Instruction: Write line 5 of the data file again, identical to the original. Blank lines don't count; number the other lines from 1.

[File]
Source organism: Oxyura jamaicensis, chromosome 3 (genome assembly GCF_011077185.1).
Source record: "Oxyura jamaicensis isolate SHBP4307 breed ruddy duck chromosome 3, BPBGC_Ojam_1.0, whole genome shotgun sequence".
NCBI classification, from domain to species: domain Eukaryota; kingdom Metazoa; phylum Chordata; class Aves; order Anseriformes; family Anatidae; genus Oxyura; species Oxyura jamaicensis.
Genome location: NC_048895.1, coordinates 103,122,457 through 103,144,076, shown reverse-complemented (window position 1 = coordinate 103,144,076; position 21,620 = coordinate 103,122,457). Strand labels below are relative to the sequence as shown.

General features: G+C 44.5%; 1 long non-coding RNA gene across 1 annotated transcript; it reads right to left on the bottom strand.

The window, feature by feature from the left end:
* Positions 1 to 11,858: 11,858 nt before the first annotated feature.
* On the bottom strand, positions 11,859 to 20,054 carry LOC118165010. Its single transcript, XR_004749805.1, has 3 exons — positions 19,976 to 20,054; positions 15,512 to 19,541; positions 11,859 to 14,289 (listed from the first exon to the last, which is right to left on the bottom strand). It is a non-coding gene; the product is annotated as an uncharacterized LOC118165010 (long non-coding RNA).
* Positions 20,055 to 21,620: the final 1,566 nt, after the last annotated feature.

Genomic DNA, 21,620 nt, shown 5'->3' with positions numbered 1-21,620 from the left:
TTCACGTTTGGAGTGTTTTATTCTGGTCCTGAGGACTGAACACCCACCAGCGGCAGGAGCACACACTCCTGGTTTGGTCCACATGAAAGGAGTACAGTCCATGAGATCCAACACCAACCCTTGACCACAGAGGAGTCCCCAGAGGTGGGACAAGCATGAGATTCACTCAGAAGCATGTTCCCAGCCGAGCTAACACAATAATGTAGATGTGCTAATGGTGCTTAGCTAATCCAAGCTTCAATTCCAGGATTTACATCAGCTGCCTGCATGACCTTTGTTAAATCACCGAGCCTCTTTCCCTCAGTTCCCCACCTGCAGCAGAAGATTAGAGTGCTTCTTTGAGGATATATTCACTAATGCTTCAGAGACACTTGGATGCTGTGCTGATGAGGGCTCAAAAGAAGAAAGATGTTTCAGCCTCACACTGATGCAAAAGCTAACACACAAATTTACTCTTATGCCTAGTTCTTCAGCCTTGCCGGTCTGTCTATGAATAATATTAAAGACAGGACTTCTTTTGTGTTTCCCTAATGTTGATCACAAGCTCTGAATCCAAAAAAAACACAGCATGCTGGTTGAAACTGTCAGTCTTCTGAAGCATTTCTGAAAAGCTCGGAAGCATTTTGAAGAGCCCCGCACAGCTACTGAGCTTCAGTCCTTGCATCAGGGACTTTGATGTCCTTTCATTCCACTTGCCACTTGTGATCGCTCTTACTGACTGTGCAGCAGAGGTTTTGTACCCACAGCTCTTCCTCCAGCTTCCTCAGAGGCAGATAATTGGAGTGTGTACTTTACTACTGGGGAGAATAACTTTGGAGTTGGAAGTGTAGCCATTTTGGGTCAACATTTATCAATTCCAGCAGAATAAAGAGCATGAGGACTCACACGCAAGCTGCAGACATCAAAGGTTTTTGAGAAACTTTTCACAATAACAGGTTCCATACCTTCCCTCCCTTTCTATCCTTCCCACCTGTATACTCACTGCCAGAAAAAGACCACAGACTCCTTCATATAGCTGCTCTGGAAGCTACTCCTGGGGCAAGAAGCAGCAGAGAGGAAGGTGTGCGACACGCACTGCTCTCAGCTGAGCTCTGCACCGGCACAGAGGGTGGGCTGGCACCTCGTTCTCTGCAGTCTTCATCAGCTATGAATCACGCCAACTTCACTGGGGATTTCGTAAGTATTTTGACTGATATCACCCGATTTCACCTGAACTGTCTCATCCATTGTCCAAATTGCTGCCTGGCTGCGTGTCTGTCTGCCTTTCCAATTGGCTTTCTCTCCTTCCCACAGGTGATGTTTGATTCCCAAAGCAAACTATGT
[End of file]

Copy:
General features: G+C 44.5%; 1 long non-coding RNA gene across 1 annotated transcript; it reads right to left on the bottom strand.